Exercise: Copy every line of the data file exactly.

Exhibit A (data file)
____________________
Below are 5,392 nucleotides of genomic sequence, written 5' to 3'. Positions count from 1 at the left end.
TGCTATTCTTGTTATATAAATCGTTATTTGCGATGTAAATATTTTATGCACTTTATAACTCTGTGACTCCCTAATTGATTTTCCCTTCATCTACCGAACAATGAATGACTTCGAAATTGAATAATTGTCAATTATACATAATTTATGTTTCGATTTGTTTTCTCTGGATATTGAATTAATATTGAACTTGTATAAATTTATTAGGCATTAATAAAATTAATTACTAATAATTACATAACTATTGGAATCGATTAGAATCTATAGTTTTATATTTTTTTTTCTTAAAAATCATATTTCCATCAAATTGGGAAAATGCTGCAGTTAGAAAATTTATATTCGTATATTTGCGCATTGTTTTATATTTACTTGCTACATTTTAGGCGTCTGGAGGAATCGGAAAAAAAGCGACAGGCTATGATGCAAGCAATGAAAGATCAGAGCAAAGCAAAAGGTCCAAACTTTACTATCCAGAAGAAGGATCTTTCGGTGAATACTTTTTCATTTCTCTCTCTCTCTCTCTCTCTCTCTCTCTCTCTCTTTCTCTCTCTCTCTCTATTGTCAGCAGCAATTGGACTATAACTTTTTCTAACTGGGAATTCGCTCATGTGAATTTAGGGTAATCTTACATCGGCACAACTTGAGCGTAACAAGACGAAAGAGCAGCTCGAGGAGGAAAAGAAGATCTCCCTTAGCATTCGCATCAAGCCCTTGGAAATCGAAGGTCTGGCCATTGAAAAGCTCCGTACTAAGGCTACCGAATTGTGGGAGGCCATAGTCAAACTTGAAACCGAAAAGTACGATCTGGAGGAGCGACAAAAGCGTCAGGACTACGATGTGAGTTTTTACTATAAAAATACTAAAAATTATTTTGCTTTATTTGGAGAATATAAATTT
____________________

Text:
Below are 5,392 nucleotides of genomic sequence, written 5' to 3'. Positions count from 1 at the left end.
TGCTATTCTTGTTATATAAATCGTTATTTGCGATGTAAATATTTTATGCACTTTATAACTCTGTGACTCCCTAATTGATTTTCCCTTCATCTACCGAACAATGAATGACTTCGAAATTGAATAATTGTCAATTATACATAATTTATGTTTCGATTTGTTTTCTCTGGATATTGAATTAATATTGAACTTGTATAAATTTATTAGGCATTAATAAAATTAATTACTAATAATTACATAACTATTGGAATCGATTAGAATCTATAGTTTTATATTTTTTTTTCTTAAAAATCATATTTCCATCAAATTGGGAAAATGCTGCAGTTAGAAAATTTATATTCGTATATTTGCGCATTGTTTTATATTTACTTGCTACATTTTAGGCGTCTGGAGGAATCGGAAAAAAAGCGACAGGCTATGATGCAAGCAATGAAAGATCAGAGCAAAGCAAAAGGTCCAAACTTTACTATCCAGAAGAAGGATCTTTCGGTGAATACTTTTTCATTTCTCTCTCTCTCTCTCTCTCTCTCTCTCTCTCTCTTTCTCTCTCTCTCTCTATTGTCAGCAGCAATTGGACTATAACTTTTTCTAACTGGGAATTCGCTCATGTGAATTTAGGGTAATCTTACATCGGCACAACTTGAGCGTAACAAGACGAAAGAGCAGCTCGAGGAGGAAAAGAAGATCTCCCTTAGCATTCGCATCAAGCCCTTGGAAATCGAAGGTCTGGCCATTGAAAAGCTCCGTACTAAGGCTACCGAATTGTGGGAGGCCATAGTCAAACTTGAAACCGAAAAGTACGATCTGGAGGAGCGACAAAAGCGTCAGGACTACGATGTGAGTTTTTACTATAAAAATACTAAAAATTATTTTGCTTTATTTGGAGAATATAAATTT